“How did this happen? How did she get poisoned from the medicine that is always given, that we were told to give?” – one father asked after his 5-month-old daughter died from the Tylenol she was given in the emergency room.
In January 2002, Christina Hutto took her 5-month-old daughter Brianna to a hospital to treat her fever associated with a cold. The medical staff decided to give her Tylenol, the most prescribed medication for fever. Just a few days later Brianna fell into a coma, and passed soon after from liver failure.
Children’s vs. Infants’ Tylenol: A Mix-Up, and a Warning
“It wasn’t supposed to end that way,” a grieving Christina said.
Until 2011 pediatric Tylenol came in two products: ‘Children’s Tylenol’ and ‘Infants’ Tylenol,’ which was much more concentrated. The nurse gave the 5-month-old a teaspoon of Infants’ Tylenol. The dosage that would be correct for the Children’s Tylenol was too high for the concentrated Infants’ version. Brianna had an overdose; her liver failed due to acetaminophen poisoning.
The Huttos sued, and the jury allocated 70% of blame to the hospital; 23% to a subsidiary of Johnson & Johnson – McNeil Consumer Healthcare Company , the owner of Tylenol brand; and 7% to the Huttos.
In 2011, after 15 years of Children’s Tylenol and Infants’ Tylenol mix-ups, McNeil started manufacturing only a single concentration of pediatric Tylenol.
But the overdoses have not stopped there.
Tylenol (Acetaminophen) Overdoses: The Deadliest Over-The-Counter Drug
“[The] active ingredient in Tylenol, acetaminophen, has what the FDA deems a narrow margin of safety… [The] difference between the dose that helps and the dose that can cause serious harm is one of the smallest for any over-the-counter drug,” reported ProPublica.
Annually, acetaminophen overdoses end in 78,000 emergency room visits, 33,000 hospitalizations, and more than 150 deaths, reported The Huffington Post. It has caused more harm than any other over-the-counter pain reliever. The FDA and McNeil are aware of these statistics, and yet have failed to implement the proper measures to protect the consumers.
The FDA first began its safety review in 1970s, and 39 years later it is still waiting to be concluded (just adding the liver damage warning took 32 years).
In the 1990s, McNeil attempted to create a safe form of Tylenol — but after failing, they kept their experiments secret.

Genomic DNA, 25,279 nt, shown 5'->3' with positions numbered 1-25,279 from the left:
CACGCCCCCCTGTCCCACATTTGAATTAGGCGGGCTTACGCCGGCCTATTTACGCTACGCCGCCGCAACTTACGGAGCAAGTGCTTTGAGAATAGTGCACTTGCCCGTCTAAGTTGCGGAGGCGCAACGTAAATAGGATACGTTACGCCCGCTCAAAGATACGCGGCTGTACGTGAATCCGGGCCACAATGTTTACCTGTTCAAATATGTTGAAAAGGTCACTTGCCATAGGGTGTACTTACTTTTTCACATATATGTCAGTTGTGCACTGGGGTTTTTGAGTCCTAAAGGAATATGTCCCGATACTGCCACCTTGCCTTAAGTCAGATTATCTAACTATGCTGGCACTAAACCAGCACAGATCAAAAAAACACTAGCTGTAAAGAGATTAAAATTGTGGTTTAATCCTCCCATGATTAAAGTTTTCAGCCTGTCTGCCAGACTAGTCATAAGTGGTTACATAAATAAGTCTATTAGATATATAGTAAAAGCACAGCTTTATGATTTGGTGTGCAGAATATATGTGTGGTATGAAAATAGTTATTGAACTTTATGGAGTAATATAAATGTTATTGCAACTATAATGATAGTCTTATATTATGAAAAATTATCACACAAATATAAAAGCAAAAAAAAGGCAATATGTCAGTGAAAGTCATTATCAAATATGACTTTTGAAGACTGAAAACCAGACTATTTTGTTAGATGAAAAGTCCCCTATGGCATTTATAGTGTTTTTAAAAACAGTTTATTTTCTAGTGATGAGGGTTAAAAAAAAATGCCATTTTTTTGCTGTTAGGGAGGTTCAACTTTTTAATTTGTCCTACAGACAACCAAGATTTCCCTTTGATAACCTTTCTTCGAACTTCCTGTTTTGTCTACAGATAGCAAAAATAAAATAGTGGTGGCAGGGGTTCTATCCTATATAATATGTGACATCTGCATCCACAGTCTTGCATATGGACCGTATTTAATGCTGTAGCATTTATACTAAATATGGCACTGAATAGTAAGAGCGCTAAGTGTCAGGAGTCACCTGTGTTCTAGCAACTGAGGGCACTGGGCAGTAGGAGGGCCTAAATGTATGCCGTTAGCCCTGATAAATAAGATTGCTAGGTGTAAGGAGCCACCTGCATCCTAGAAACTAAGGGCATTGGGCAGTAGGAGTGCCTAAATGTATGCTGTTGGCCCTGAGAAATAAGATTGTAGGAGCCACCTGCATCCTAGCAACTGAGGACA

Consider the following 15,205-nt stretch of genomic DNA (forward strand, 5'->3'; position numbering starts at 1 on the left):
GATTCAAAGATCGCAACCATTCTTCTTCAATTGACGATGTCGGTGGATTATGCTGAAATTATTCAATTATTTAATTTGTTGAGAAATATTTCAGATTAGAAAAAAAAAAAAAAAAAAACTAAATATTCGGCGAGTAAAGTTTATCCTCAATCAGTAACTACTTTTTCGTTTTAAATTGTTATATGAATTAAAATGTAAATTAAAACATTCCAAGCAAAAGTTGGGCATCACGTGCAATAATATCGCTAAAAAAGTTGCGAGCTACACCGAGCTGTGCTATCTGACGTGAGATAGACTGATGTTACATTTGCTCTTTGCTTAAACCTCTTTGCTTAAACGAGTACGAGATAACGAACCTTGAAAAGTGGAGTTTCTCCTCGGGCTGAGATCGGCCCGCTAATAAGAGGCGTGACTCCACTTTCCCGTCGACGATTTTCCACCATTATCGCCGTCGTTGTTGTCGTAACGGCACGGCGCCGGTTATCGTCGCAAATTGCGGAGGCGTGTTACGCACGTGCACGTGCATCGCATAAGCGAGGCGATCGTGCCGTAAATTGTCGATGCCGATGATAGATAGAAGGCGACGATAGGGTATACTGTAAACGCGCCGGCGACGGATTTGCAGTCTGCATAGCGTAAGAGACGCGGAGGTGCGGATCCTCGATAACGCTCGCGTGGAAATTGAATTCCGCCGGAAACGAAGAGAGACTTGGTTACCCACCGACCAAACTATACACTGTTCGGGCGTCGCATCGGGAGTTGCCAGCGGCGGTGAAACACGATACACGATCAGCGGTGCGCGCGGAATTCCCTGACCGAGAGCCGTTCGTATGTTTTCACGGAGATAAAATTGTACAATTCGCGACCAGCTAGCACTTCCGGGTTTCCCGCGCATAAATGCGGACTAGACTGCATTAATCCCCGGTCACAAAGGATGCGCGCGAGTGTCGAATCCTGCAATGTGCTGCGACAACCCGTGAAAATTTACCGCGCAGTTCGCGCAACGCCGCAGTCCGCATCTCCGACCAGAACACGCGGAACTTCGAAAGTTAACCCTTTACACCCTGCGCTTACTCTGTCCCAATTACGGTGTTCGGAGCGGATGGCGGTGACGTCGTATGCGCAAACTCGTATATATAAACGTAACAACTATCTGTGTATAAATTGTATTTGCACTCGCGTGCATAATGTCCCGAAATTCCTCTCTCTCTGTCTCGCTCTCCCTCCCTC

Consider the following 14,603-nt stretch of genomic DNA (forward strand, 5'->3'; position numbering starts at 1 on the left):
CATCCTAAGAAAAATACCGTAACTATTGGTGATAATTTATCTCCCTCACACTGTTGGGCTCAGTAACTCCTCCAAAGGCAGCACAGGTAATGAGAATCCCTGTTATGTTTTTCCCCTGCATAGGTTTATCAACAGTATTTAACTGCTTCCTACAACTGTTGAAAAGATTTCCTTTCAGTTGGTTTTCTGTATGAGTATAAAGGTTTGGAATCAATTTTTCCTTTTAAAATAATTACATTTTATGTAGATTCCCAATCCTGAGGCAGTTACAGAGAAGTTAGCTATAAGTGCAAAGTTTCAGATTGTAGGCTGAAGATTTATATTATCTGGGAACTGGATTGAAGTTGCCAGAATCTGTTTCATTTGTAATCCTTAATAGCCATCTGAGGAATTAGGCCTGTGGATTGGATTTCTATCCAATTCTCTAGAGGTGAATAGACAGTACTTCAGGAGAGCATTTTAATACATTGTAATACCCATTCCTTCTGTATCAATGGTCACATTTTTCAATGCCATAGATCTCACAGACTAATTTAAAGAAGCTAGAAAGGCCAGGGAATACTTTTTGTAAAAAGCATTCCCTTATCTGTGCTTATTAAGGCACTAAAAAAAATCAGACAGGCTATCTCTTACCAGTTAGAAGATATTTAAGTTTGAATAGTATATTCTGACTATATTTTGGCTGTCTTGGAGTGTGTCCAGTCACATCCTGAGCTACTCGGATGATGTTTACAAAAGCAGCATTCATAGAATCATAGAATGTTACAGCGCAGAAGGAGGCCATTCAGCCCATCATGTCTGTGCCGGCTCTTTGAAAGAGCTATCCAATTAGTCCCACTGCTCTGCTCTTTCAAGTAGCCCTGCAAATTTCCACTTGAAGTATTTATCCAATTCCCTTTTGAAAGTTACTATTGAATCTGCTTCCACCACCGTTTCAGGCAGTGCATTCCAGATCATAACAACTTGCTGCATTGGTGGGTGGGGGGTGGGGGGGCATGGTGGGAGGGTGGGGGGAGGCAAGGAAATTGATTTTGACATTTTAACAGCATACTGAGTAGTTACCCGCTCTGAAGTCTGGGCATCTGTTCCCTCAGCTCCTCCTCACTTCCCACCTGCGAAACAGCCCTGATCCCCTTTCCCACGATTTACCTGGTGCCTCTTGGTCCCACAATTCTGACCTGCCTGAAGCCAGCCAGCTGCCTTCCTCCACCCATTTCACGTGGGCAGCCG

Meanwhile people of all ages and health levels in the U.S. continue to die “accidental” deaths from the drug.
In Europe to help prevent overdoses, there are limits to how much acetaminophen one can buy. In the U.S. and Canada, there are no limits. England limits it at 16 grams, Germany and Mexico at 10 grams, while in the U.S. you can buy 500 grams at once.
The new restrictions in the UK were attributed to a 43% decrease in acetaminophen-related deaths. This change has of course hurt its sales by a staggering 60%.
As the FDA continues to vote “no” on more restrictions, revenue may be one of the reasons why, as Tylenol continues to be the #1 over-the-counter pain medicine in the U.S.
In Most Cases, There is No Need To Take Tylenol for Fever
Tylenol is mostly used for two main reasons: fever and general pain.
When it comes to fever, is it worth the risk of taking this side-effect-ridden medication, when fever does not usually need to be reduced? That depends on the individual consumer, but it is worth noting that there are plenty of natural alternatives to use in its stead.
Most fevers do not simply keep rising if left untreated, and rarely get higher than 104 degrees F. Other than requiring more fluids, a fever in most cases will not hurt the body, but instead help heal it over time. It’s just a matter of how much rest a person is willing to commit to in order to give the body the time it needs to heal itself.
Researchers from Roswell Park Cancer Institute discovered that a fever will help the immune system work better to fight an infection.
And a study by Roswell Park Cancer Institute found in its observation of mice that the body may in fact produce more immune cells when its temperature is higher.
According to Prevention magazine, other useful anti-inflammatories include ginger, clove oil, capsaicin, and turmeric.
Regardless of what remedies you choose, the important thing is to always ask yourself whether the convenience of Tylenol is worth it, considering the harm it has caused and will continue to cause to so many people.
The Solution for Pain Is Not Usually as Simple as Popping a Pill
While researchers still cannot figure out exactly how Tylenol works (a new study even shows that it kills emotions), one thing is for sure: it still doesn’t address the root causes of pain, and merely masks the symptoms.
This is where natural remedies and lifestyle-related changes can work wonders, especially under the care of a licensed naturopathic physician.
In the meantime, consume Tylenol at your own risk.